The building staff often opens the seating area late and closes up to 2 hours early, it seems, because they say they can't police the upper and lower floors of seating, or clean up by closing time.

The building staff's argument is that as long as the lobby is open as a public space to walk through, they can close the seating areas whenever they wish.

I feel like the building owners are not living up to their agreement of keeping the space public during those hours, if they are really just keeping the lobby open.

Do city regulations take these factors (hours for subsections of the space) under account?

Oct. 19 2011 10:47 AM
moshe from manhattan

please discuss also the white elephant issue: how come this issue is raised by the same 1% and now?

Oct. 19 2011 10:47 AM
ellen from Manhattan

There is a rating system for such parks from the Dept of City Planning. It's quite extensive: Here are some criteria: Dimensions
Minor Portions
Through Block Plazas
Sidewalk Frontages

Permitted Obstructions
Planting and Trees
Litter Receptacles
Bicycle Parking
Additional required amenities

On my block, East 93rd Street, there are 2 such spaces. My bldg has one but it has stairs and only 2 benches w/o backs, so not very people-friendly to either the public or us!

Oct. 19 2011 10:46 AM
moshe from manhattan

please discuss also the white elephant issue: how come this issue is raised by the same 1% and now?

Oct. 19 2011 10:45 AM
Peter in Brooklyn

While many people have focused on the factthat these parks are privately owned, the public should not forget what they give up in these private park deals: light and air. The city knew what it was doing when it required these spaces to be open 24/7. Prior to the 24 hour access rules (and their was a big figth over this in the 80s), owners had made many of these spaces their own, private preserves, while we the public got less light and air.

Oct. 19 2011 10:45 AM
David G Flatt from West 73 Street

There is a space on W 74 Street between Central Park west and Columbus that was public, and now is fenced as part of the Mayfair apartment building. I was under the impression this was a public space, but it doesn't show up on your map.



Oct. 19 2011 10:43 AM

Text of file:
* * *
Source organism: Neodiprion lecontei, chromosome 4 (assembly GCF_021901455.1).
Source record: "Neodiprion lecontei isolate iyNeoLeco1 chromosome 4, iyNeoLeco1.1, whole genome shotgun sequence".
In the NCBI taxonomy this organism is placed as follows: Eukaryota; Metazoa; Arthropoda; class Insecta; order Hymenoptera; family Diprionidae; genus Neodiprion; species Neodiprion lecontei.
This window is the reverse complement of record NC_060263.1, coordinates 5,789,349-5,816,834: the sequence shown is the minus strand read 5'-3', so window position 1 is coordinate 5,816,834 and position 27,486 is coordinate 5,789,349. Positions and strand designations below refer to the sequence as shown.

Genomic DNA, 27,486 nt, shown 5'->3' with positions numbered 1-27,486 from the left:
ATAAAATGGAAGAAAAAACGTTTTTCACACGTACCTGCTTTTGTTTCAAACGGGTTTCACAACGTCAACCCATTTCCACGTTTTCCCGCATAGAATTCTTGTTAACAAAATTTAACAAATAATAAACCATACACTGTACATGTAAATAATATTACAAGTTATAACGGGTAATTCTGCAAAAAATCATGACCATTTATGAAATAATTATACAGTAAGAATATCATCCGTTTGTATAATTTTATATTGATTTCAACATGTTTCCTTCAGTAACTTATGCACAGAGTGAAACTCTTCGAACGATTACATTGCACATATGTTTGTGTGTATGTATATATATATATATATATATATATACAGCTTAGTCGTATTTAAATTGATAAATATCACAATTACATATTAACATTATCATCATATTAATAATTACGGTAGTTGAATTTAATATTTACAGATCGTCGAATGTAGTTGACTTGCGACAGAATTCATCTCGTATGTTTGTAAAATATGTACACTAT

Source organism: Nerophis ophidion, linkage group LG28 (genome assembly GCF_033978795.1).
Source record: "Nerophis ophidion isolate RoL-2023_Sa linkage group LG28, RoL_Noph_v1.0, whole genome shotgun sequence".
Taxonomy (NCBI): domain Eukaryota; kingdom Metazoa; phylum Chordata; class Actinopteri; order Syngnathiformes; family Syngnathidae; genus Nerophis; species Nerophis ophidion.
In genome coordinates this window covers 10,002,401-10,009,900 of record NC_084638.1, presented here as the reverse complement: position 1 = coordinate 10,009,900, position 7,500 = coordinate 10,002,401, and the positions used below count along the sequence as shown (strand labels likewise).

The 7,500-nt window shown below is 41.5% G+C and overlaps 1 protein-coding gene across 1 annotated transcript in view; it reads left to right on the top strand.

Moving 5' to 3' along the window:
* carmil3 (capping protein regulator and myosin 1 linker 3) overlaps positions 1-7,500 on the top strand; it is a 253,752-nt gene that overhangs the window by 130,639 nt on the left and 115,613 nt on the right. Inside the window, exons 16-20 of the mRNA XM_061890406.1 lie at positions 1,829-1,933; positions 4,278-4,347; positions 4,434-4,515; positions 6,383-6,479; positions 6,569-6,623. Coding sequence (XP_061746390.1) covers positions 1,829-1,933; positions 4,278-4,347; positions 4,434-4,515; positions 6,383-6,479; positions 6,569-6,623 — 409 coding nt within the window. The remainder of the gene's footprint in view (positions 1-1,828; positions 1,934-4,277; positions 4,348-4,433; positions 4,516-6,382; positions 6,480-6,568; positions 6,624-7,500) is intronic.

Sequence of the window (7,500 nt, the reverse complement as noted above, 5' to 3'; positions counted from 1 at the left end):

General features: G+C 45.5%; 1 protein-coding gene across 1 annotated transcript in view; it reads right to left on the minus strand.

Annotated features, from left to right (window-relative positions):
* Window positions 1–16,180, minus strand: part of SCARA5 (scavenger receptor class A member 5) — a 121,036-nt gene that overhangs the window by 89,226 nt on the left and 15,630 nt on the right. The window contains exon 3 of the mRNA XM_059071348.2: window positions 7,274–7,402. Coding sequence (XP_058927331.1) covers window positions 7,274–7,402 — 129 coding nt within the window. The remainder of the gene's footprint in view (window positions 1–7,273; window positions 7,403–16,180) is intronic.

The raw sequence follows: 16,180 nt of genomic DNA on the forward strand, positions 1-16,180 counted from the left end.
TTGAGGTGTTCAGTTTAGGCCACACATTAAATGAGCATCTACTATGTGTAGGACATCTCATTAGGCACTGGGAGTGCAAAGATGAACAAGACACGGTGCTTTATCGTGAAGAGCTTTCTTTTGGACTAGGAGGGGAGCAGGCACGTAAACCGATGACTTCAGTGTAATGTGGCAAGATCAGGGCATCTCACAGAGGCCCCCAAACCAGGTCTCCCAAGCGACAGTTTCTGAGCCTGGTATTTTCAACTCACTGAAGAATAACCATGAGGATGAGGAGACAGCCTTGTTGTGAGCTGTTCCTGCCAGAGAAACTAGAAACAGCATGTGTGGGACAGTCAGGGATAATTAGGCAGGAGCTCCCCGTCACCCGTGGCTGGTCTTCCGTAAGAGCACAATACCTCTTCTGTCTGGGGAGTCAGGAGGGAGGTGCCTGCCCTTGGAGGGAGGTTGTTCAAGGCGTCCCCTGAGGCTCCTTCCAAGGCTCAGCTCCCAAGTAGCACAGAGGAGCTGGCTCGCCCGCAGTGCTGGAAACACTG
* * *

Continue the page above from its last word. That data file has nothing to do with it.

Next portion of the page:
john from office

What will occur is that the law will change and these areas will be closed at night. If a good thing is abused, it will result in a change in policy. The property owners are open to all kinds of liability with this situation.

Oct. 19 2011 10:43 AM
Alec from Brooklyn

It's remarkable that Zuccotti Park, as privately owned public spaces, is more public than out publicly owned public spaces. Is there no publicly owned public space that is available for the type of democratic expression that we're seeing at Occupy Wall st? If not, I would challenge the city to come up with a platform for the citizenry to engage in this type of expression, especially since we can expect the regulations of POPs to change as soon at OWS is over.

Oct. 19 2011 10:41 AM

how much 9/11 funding did Zucotti park receive from our tax dollars?

Oct. 19 2011 10:40 AM
David from Fredericksburg, VA

Not directly on point for this discussion, but I just had to bring up the jaw dropping assertion by Rush Limbaugh that the Occupy Wall Street is an "astroturf organization" created by President Obama. I think he's fallen off the wagon again.

Oct. 19 2011 10:17 AM
Martin Chuzzlewit from Manhattan

Should privately owned public spaces allow humiliation of elderly Jews in yarmulkes by OWS radicals???

Please go to YouTube and see the "Hate at Occupy Wall Street" footage.

"Middle class speaking out" my foot.
Bigoted thugs.

Oct. 19 2011 10:02 AM

Every skateboarder quickly learns the differences between public and privately owned spaces. The difference may seem small to an observer since either way you get rushed by some goons in paramilitary gear but the legal consequences are different. Occasionally there are spots like Zucotti that are private but not actively monitored by security forces...but the owners of Zucotti had little bumps attached to the benches to block people from skating on them a few years ago and they replaced the low and flat handrails with a much less appealing round double rail.

Oct. 19 2011 09:19 AM